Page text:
Bill allows DNA collection only from violent crime suspects
Shawn Johnson, Wisconsin Public Radio
Under a measure that cleared the State Assembly Friday morning, police would be allowed to take DNA samples from people they have just arrested, but only those suspected of violent crimes.
The measure would scale back a new DNA law the Legislature approved just last year as part of the state budget. That law let police collect DNA from anyone arrested for an alleged felony. The bill that cleared the State Assembly at around 3:30 Friday morning would scale that back so that it only covers violent crimes.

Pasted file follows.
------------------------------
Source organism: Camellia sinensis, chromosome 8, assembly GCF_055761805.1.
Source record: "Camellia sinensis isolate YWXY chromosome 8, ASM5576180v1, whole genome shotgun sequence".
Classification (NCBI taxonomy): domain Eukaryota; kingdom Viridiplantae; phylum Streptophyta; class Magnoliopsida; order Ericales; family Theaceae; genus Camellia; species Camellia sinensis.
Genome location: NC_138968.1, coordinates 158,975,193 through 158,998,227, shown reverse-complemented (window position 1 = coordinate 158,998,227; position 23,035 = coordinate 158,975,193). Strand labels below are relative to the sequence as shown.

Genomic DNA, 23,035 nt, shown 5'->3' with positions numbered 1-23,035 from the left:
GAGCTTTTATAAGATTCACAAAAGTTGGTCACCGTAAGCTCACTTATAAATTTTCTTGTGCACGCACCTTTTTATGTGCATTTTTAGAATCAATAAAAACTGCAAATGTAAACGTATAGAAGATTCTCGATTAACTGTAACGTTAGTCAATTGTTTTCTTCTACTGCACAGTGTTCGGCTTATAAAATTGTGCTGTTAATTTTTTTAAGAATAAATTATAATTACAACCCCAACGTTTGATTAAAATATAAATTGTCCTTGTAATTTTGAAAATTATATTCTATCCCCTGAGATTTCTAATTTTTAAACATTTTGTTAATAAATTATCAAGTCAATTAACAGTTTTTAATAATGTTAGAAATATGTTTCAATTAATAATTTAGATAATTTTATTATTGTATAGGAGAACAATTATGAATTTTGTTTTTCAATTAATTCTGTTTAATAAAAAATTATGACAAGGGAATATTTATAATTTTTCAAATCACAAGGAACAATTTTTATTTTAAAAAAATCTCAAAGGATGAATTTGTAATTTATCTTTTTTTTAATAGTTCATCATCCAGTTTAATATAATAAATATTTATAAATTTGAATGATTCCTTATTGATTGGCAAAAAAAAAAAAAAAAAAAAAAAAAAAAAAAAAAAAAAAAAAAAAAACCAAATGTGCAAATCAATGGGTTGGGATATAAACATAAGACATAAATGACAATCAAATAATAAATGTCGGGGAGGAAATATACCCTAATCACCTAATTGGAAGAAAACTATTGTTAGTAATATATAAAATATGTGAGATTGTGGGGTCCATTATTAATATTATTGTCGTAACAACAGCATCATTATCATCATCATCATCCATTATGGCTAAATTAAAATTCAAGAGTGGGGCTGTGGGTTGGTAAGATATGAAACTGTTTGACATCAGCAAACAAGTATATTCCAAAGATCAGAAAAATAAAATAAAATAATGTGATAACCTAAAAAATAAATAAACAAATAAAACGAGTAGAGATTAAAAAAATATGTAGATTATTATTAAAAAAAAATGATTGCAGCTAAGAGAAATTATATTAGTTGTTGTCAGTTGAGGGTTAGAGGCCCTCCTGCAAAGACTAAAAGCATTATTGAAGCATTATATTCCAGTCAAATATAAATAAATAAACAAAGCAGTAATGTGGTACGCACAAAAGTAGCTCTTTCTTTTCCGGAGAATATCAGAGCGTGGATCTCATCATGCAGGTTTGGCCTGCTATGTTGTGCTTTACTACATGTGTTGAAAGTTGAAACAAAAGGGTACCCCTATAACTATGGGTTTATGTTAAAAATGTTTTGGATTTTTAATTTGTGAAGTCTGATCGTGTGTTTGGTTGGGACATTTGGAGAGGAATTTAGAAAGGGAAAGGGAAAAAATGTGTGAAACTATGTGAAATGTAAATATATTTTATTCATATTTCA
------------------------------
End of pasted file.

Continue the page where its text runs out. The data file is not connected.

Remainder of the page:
Backing the change was Hudson Republican Dean Knudson, who said it struck a balance that would preserve people's civil liberties: “Solving cold cases is a very worthy objective,” he said, “but we must hold even more dear the Fourth Amendment rights of our citizens.”
The proposal passed on a voice vote. It still needs the Senate's OK.
Up until last year's budget, officers had to wait until a person was convicted of a crime to take a DNA sample. Wisconsin, like many other states, moved to take the DNA sample sooner, arguing it would help officers catch criminals and save lives.